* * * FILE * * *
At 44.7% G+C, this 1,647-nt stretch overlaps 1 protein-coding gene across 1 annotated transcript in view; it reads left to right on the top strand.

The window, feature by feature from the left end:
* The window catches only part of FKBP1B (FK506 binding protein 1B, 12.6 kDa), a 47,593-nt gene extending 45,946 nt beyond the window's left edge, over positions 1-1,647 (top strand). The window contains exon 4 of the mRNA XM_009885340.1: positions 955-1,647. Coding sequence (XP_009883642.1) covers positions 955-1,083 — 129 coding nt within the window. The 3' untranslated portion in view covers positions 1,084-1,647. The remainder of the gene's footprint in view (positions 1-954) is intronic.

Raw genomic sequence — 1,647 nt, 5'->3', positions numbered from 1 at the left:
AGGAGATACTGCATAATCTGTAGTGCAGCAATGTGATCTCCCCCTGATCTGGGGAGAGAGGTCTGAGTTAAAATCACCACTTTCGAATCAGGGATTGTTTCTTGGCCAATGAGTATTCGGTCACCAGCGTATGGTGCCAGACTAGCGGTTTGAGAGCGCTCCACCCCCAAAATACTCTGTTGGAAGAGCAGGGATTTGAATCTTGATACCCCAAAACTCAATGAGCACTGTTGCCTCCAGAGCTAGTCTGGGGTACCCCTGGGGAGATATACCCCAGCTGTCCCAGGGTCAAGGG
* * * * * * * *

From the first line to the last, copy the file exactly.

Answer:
At 44.7% G+C, this 1,647-nt stretch overlaps 1 protein-coding gene across 1 annotated transcript in view; it reads left to right on the top strand.

The window, feature by feature from the left end:
* The window catches only part of FKBP1B (FK506 binding protein 1B, 12.6 kDa), a 47,593-nt gene extending 45,946 nt beyond the window's left edge, over positions 1-1,647 (top strand). The window contains exon 4 of the mRNA XM_009885340.1: positions 955-1,647. Coding sequence (XP_009883642.1) covers positions 955-1,083 — 129 coding nt within the window. The 3' untranslated portion in view covers positions 1,084-1,647. The remainder of the gene's footprint in view (positions 1-954) is intronic.

Raw genomic sequence — 1,647 nt, 5'->3', positions numbered from 1 at the left:
AGGAGATACTGCATAATCTGTAGTGCAGCAATGTGATCTCCCCCTGATCTGGGGAGAGAGGTCTGAGTTAAAATCACCACTTTCGAATCAGGGATTGTTTCTTGGCCAATGAGTATTCGGTCACCAGCGTATGGTGCCAGACTAGCGGTTTGAGAGCGCTCCACCCCCAAAATACTCTGTTGGAAGAGCAGGGATTTGAATCTTGATACCCCAAAACTCAATGAGCACTGTTGCCTCCAGAGCTAGTCTGGGGTACCCCTGGGGAGATATACCCCAGCTGTCCCAGGGTCAAGGG